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Lawmakers look to provide a little more oversight of Indiana Economic Development Corporation

A video billboard in front of Lucas Oil Stadium that reads "Indiana A State that Works"
Lauren Chapman
/
IPB News
There's been growing criticism of some of the Indiana Economic Development Corporation's strategies, particularly related to its LEAP Innovation District in central Indiana.

A Senate committee easily advanced legislation Thursday that aims to provide a little more oversight of the Indiana Economic Development Corporation.

SB 295 comes amid growing criticism of the agency’s economic development strategies.

The legislation would add two lawmakers to the IEDC board, though they would be non-voting members. It would also require the agency to notify local governments at least 30 days before it buys at least 100 acres of land.

That’s been an issue in central Indiana, where the IEDC has purchased hundreds of acres to develop its LEAP Innovation District, in an effort to attract companies to locate there.

Kerwin Olson of Citizens Action Coalition applauded the bill.

“Increased transparency around the IEDC is most definitely a small leap in the right direction,” Olson said.

READ MORE: Governor Holcomb moves LEAP water study away from Indiana Economic Development Corporation oversight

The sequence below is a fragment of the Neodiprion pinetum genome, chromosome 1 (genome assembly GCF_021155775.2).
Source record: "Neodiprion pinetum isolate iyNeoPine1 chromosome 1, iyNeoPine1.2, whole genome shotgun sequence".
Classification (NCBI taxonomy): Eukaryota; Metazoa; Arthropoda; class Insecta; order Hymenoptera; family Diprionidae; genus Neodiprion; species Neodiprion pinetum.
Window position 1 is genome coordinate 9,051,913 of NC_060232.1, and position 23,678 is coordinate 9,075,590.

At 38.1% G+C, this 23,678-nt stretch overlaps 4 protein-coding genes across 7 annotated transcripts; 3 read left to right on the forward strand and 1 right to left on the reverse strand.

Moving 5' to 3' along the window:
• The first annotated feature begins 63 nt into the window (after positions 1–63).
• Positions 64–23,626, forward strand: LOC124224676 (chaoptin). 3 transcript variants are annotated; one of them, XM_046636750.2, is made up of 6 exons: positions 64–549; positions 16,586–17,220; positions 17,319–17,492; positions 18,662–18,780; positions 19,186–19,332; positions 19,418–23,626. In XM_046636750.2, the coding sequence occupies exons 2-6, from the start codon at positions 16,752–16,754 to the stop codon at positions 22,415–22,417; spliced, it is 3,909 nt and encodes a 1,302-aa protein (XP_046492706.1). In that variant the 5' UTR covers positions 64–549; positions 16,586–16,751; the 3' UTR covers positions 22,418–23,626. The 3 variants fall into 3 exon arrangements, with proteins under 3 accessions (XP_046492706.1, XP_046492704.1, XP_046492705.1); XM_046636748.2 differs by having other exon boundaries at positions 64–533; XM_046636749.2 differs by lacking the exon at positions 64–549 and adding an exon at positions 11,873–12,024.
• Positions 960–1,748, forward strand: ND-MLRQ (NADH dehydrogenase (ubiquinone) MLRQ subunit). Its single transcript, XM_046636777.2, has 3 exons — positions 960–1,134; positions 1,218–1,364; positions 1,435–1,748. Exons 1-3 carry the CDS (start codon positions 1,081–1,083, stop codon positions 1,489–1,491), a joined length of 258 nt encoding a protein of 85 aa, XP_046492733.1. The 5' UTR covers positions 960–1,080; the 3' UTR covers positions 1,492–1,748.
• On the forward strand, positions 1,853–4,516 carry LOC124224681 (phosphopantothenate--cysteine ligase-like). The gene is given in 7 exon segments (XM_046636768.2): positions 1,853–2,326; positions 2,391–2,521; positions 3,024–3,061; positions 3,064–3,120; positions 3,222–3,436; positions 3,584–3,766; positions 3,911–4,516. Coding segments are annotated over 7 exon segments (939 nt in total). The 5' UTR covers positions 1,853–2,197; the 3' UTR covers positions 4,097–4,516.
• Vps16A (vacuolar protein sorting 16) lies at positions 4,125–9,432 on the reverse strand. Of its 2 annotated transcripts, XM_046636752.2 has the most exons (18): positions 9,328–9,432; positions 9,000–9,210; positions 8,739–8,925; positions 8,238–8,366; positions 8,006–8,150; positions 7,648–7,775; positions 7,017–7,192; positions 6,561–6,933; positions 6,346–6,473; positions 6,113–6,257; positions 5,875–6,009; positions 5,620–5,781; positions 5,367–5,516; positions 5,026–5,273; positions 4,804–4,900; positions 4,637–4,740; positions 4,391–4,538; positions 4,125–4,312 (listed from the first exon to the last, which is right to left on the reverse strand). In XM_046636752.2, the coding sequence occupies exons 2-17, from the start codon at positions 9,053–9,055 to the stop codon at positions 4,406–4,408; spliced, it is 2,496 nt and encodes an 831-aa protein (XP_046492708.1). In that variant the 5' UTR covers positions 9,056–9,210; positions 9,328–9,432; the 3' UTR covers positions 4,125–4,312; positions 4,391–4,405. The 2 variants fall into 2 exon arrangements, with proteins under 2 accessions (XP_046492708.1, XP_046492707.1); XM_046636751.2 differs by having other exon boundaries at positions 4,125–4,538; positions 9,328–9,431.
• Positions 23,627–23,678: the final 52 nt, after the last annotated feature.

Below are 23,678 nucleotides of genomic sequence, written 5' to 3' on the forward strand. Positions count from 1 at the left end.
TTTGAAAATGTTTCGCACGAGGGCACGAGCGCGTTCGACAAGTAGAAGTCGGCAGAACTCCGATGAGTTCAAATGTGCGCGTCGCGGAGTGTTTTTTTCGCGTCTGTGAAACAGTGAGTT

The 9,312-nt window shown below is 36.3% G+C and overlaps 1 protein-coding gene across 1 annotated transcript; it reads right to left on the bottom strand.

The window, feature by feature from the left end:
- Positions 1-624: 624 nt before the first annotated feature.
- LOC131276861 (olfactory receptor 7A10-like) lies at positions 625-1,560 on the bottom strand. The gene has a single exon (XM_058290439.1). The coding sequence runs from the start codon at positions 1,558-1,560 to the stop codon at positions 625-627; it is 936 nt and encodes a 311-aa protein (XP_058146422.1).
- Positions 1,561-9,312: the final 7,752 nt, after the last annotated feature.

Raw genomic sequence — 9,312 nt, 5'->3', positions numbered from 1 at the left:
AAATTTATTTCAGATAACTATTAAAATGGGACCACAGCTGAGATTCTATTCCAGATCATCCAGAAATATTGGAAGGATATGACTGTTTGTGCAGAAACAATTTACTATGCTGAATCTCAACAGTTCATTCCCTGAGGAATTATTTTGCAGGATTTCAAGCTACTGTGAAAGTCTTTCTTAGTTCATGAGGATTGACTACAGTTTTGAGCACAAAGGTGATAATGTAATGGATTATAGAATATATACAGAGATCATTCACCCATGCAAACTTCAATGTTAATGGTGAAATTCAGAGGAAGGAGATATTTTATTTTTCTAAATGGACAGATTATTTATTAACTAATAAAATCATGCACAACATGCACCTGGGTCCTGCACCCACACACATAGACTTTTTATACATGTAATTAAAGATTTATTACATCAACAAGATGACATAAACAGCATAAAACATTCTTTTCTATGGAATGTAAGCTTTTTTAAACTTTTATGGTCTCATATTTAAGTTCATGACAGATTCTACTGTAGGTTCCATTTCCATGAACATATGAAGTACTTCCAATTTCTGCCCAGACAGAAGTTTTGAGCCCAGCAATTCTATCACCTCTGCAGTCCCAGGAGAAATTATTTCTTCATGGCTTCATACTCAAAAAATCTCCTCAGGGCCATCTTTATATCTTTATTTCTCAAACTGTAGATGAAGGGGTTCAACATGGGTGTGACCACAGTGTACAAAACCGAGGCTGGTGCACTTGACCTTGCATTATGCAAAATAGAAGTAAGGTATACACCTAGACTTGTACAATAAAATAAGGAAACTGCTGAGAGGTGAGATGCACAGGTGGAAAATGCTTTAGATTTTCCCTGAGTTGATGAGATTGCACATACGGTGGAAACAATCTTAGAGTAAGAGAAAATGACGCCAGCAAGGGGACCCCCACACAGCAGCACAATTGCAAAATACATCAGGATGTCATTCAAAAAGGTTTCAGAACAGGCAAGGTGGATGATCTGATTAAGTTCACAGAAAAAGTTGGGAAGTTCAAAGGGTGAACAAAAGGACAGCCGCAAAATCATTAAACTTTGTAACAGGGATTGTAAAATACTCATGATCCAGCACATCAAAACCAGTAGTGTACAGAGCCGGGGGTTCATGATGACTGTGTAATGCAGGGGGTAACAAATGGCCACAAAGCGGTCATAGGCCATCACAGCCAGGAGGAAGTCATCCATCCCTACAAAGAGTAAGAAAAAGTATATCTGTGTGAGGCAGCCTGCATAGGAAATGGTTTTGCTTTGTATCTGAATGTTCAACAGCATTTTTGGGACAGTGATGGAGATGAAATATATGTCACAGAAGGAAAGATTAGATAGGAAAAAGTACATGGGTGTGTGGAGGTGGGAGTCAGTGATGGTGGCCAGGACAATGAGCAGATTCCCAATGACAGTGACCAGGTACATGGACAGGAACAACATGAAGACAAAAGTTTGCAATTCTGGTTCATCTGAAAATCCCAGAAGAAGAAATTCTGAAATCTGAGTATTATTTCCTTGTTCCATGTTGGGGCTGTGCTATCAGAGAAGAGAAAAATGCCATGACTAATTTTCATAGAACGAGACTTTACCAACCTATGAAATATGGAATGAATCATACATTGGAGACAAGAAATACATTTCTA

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Sen. Spencer Deery (R-West Lafayette) has been a critic of the LEAP district, as it relates to plans to move water from Tippecanoe County, which Deery represents, to supply it.

“We gotta make sure, too, though that we’re doing that in a way that’s sustainable and maintaining trust," Deery said.

The bill advanced to the full Senate with a unanimous vote.

Brandon is our Statehouse bureau chief. Contact him at bsmith@ipbs.org or follow him on Twitter at @brandonjsmith5.

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Brandon Smith has covered the Statehouse for Indiana Public Broadcasting for more than a decade, spanning three governors and a dozen legislative sessions. He's also the host of Indiana Week in Review, a weekly political and policy discussion program seen and heard across the state. He previously worked at KBIA in Columbia, Missouri and WSPY in Plano, Illinois. His first job in radio was in another state capitol - Jefferson City, Missouri - as a reporter for three stations around the Show-Me State.